Paul Otellini – Intel Corporation

You just look at the target market as being 13 to 20 million nurses or that was on the video. I would agree that is a relatively small number in the grand scheme of what Intel builds every year, but it is a much bigger quest that we are after. I mean this is about taking the world’s largest industry, healthcare and the world’s least penetrated industries as a percent of IT purchases and bring it into a more productive state by the application of IT.

To do that, you need to work on every edge of the problem, you do work in the back end, in the health IT systems, you need to work around common languages, which is our efforts in dossier (ph); you need to work on electronic medical records, which is our efforts there; you need to work on the home and we will talk more about that in a future session; and you need to work more in the clinics, where the data has actually accumulated and then brought to a place where it can actually be dealt with. So, from that perspective, this is a very critical linchpin in filling out the entirely of that system and I think it is a giant opportunity that is why we created a business unit around it.


The medical industry is high-tech intensive with advanced devices that diagnose and treat crippling diseases, but hospitals have not fully benefited from the Information Technology boom that began with personal computing in the 1980s. Nurses and doctors often use some surprisingly old-fashioned networked equipment to create, store, and work with patient records. This is what many hospitals currently use, a COW, known as a Computer on Wheels.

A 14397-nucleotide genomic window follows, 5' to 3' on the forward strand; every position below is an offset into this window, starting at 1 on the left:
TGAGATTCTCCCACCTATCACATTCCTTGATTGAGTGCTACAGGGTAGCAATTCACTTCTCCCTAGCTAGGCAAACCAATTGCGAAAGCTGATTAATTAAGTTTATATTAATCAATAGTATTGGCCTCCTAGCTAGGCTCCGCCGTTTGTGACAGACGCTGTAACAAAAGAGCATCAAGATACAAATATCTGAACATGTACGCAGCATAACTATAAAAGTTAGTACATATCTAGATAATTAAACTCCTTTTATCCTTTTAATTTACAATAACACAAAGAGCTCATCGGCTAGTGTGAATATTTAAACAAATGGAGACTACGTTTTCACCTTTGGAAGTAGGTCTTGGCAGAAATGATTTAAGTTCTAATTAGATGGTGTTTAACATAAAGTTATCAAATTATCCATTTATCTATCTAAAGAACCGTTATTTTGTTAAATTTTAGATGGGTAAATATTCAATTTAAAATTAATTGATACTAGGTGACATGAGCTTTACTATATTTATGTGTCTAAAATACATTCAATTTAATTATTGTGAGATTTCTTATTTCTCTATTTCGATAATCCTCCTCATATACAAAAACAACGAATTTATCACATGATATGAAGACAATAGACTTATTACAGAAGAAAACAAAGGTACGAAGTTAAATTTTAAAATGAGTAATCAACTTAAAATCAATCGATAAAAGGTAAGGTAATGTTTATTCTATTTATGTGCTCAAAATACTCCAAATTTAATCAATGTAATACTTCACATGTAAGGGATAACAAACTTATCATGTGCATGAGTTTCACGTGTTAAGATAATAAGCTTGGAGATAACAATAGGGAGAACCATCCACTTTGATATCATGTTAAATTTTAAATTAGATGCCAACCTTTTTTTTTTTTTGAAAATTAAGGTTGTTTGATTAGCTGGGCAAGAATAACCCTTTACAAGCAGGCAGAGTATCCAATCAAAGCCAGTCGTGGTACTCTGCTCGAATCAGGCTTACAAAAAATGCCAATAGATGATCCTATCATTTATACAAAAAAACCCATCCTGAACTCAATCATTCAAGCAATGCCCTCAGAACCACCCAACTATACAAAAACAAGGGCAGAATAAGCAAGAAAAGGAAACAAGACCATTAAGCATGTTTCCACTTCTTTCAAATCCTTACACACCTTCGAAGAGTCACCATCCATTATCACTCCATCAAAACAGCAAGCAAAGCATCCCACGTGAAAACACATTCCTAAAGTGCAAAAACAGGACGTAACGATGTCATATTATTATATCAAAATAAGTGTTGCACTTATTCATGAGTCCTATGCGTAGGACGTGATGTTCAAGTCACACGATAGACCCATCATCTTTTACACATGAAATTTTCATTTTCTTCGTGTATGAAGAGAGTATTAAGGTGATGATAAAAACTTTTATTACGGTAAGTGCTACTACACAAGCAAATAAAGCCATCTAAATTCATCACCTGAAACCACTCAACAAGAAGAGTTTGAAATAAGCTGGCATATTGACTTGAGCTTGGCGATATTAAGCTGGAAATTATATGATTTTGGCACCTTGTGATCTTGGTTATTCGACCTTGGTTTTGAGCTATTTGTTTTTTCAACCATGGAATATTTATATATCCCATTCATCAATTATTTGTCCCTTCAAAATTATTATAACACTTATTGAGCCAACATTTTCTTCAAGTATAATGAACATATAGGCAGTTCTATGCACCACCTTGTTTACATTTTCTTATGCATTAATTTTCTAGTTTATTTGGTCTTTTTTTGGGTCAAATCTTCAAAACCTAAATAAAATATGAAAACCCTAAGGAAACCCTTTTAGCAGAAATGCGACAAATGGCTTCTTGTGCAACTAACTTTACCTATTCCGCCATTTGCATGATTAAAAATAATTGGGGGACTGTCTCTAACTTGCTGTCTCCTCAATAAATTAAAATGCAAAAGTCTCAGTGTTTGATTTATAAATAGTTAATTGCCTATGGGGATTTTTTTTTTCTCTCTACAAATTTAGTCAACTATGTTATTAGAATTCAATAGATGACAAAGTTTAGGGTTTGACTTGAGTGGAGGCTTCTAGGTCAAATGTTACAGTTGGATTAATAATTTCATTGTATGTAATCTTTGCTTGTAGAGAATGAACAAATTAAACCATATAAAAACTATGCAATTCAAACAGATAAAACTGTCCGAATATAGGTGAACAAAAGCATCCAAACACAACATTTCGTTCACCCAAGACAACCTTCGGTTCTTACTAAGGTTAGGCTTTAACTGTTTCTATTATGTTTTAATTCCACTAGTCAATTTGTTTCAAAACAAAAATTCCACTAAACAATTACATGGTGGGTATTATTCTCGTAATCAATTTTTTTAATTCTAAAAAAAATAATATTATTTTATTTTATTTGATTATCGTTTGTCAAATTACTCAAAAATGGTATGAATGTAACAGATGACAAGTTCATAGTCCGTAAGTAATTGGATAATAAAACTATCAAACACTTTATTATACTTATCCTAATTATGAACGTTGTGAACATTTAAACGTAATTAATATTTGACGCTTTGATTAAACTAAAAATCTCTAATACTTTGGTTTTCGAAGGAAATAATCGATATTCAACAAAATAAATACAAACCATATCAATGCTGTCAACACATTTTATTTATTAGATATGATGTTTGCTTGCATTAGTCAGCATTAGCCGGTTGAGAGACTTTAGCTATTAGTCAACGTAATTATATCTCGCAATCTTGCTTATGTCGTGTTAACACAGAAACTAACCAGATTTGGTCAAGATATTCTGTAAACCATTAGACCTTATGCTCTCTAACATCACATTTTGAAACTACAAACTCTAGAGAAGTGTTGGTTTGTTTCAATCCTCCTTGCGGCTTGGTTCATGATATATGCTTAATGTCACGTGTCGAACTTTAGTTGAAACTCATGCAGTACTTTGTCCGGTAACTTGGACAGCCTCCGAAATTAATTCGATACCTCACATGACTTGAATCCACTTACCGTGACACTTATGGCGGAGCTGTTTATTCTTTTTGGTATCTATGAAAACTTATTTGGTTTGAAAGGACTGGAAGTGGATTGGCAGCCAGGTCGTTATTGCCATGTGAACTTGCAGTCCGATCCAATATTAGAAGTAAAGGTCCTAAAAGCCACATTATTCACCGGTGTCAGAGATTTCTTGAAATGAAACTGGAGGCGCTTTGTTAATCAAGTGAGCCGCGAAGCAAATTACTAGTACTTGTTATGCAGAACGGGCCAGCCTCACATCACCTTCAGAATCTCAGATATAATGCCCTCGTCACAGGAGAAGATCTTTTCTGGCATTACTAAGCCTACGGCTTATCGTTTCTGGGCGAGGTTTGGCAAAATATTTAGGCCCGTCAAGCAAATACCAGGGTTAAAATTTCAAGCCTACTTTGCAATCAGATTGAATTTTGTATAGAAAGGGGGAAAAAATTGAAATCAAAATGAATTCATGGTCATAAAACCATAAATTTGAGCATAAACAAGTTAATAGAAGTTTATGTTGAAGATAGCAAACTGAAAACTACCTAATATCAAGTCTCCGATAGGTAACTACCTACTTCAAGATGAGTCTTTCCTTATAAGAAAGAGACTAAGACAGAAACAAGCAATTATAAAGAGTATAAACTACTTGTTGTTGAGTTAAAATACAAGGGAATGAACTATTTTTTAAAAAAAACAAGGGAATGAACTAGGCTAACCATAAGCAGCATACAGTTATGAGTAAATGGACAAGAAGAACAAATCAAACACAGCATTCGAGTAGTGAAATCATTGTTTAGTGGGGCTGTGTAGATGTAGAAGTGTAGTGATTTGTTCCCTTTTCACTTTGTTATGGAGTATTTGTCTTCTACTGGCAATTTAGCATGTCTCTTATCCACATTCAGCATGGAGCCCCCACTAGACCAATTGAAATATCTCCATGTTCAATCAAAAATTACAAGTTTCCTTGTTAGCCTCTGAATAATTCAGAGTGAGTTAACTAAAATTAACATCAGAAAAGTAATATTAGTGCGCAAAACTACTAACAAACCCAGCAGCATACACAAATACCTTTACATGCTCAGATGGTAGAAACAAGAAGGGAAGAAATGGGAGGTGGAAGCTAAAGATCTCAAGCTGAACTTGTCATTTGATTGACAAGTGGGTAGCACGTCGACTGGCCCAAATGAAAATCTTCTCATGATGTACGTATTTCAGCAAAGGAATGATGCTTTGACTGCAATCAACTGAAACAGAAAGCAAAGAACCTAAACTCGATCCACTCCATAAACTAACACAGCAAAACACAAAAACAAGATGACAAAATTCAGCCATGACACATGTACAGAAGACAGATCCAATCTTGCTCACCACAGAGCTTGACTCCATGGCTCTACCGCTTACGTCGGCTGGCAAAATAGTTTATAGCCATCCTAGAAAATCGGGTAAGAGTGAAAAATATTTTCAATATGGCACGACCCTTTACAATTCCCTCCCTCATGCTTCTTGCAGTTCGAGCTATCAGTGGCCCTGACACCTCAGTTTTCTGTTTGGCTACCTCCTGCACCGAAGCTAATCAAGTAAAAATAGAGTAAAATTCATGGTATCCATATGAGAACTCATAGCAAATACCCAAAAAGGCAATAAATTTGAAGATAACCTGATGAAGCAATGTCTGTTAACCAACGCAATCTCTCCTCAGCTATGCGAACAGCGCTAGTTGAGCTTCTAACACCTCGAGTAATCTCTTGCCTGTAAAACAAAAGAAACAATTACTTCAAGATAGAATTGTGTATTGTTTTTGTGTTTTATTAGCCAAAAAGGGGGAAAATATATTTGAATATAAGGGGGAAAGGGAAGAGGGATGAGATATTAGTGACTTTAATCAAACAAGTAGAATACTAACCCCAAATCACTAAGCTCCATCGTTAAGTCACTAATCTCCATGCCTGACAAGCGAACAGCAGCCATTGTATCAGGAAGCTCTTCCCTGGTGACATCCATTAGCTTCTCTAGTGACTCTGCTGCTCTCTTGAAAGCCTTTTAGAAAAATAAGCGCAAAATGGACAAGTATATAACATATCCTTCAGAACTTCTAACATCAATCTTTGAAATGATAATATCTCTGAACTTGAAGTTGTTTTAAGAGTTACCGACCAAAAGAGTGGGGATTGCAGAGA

Ann Williamson – UCSF Nursing

This is the current device that has — there is no ability at least on (Inaudible) right now, for a barcode scanner we have to — it could be done and when we first put this into place the nurses said, if I had to wheel to my (Inaudible), I’ll show you in a minutes and Dinamap, which is our Automatic Vital Sign Retrieval device; it is like why can I just have the Dinamap sitting here and just have it all interacted and that is what we are doing with this Tablet.


This is the machine that we use for our patient assessment, all the information we need are in here and then we just add in more information to it with the Dinamap for the blood pressure reading. So, here I am going to push this to get that information, this will give the blood pressure, this will give the pulse, and this will give the oxygen saturation and this information we get from the little device on his finger and the blood pressure we get from the blood pressure cuff on his right arm. Okay, so we do have his readings, 155/67, his heart rate is 53, and his pulsoxymeter is 97%.